for massive free electrons on a metal surface5-10. To date, it keeps a highly

stringent challenge to realize a true Dirac QC due to the unusual transmitting

power of a massless fermion. Through heteroepitaxially growing a Bi bilayer on

the Bi2Te3 surface with appropriate coverage, here we demonstrate the

realization of a true Dirac QC. Specifically, spectacular maps of quantum

interference in equilateral triangle-shaped QCs surrounded by Bi bilayers are

directly visualized by using a low-temperature scanning tunneling microscope.

The present success is ascribed to a perfect orientation matching between the

QC boundary and the stationary-phase scattering of massless DFs. In addition,

the quasiparticle lifetime of the confined DFs is also systematically measured

and analyzed.

link to article (opens in new tab)

Author(s):

Since the discovery of topological insulators (TIs)1,2, the peculiar nature

of their chiral surface states has been experimentally demonstrated both in

bulk and in film materials with open boundaries3,4. Closed boundary on a TI

surface may intrigue more interesting phenomena such as quantum confinement of

massless Dirac fermions (DFs), which is analogous to the quantum corral (QC)

for massive free electrons on a metal surface5-10. To date, it keeps a highly

stringent challenge to realize a true Dirac QC due to the unusual transmitting

power of a massless fermion. Through heteroepitaxially growing a Bi bilayer on

the Bi2Te3 surface with appropriate coverage, here we demonstrate the

realization of a true Dirac QC. Specifically, spectacular maps of quantum

interference in equilateral triangle-shaped QCs surrounded by Bi bilayers are

directly visualized by using a low-temperature scanning tunneling microscope.

The present success is ascribed to a perfect orientation matching between the

QC boundary and the stationary-phase scattering of massless DFs. In addition,

the quasiparticle lifetime of the confined DFs is also systematically measured

and analyzed.

link to article (opens in new tab)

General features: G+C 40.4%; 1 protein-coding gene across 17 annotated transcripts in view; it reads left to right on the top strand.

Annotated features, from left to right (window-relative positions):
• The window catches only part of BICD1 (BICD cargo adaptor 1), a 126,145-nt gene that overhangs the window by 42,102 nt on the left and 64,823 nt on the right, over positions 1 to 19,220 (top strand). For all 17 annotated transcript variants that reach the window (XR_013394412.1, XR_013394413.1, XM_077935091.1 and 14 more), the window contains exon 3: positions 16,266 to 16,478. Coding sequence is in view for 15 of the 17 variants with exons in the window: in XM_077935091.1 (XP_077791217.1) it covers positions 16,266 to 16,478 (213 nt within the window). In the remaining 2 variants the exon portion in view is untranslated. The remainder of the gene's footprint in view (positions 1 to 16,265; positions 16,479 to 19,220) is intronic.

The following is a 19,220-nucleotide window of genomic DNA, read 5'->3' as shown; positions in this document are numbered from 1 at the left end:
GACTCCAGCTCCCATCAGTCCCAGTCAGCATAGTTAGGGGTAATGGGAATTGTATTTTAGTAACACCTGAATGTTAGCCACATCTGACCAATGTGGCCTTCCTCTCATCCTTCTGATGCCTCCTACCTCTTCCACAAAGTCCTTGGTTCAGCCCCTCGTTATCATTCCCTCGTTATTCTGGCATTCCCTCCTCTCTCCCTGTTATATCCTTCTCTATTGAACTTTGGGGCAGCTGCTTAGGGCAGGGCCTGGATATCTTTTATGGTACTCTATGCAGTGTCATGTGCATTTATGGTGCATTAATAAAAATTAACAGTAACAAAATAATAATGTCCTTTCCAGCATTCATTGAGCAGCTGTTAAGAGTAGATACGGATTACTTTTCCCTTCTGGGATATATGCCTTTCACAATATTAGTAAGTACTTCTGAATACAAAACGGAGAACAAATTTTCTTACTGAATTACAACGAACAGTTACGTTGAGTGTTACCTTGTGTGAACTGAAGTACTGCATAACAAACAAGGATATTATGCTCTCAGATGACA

Uncategorized
No Responses »

Apr 162014

Author(s):

Authors: V. G. Kravets, F. Schedin, R. Jalil, L. Britnell, R. V. Gorbachev, D. Ansell, B. Thackray, K. S. Novoselov, A. K. Geim, A. V. Kabashin, A. N. Grigorenko

Non-trivial topology of phase is crucial for many important physics phenomena

such as, for example, the Aharonov-Bohm effect 1 and the Berry phase 2. Light

phase allows one to create “twisted” photons 3, 4 , vortex knots 5,

dislocations 6 which has led to an emerging field of singular optics relying on

abrupt phase changes 7. Here we demonstrate the feasibility of singular

visible-light nanooptics which exploits the benefits of both plasmonic field

enhancement and non-trivial topology of light phase. We show that properly

designed plasmonic nanomaterials exhibit topologically protected singular phase

behaviour which can be employed to radically improve sensitivity of detectors

based on plasmon resonances. By using reversible hydrogenation of graphene 8

and a streptavidin-biotin test 9, we demonstrate areal mass sensitivity at a

level of femto-grams per mm2 and detection of individual biomolecules,

respectively. Our proof-of-concept results offer a way towards simple and

scalable single-molecular label-free biosensing technologies.

link to article (opens in new tab)

Uncategorized
No Responses »

Apr 162014

Author(s):

Authors: R. Ritz, M. Halder, M. Wagner, C. Franz, A. Bauer, C. Pfleiderer

Fermi liquid theory provides a remarkably powerful framework for the

description of the conduction electrons in metals and their ordering phenomena,

such as superconductivity, ferromagnetism, and spin- and charge-density-wave

order. A different class of ordering phenomena of great interest concerns spin

configurations that are topologically protected, that is, their topology can be

destroyed only by forcing the average magnetization locally to zero. Examples

of such configurations are hedgehogs (points at which all spins are either

pointing inwards or outwards) or vortices. A central question concerns the

nature of the metallic state in the presence of such topologically distinct

spin textures. Here we report a high-pressure study of the metallic state at

the border of the skyrmion lattice in MnSi, which represents a new form of

magnetic order composed of topologically non-trivial vortices. When long-range

magnetic order is suppressed under pressure, the key characteristic of the

skyrmion lattice – that is, the topological Hall signal due to the emergent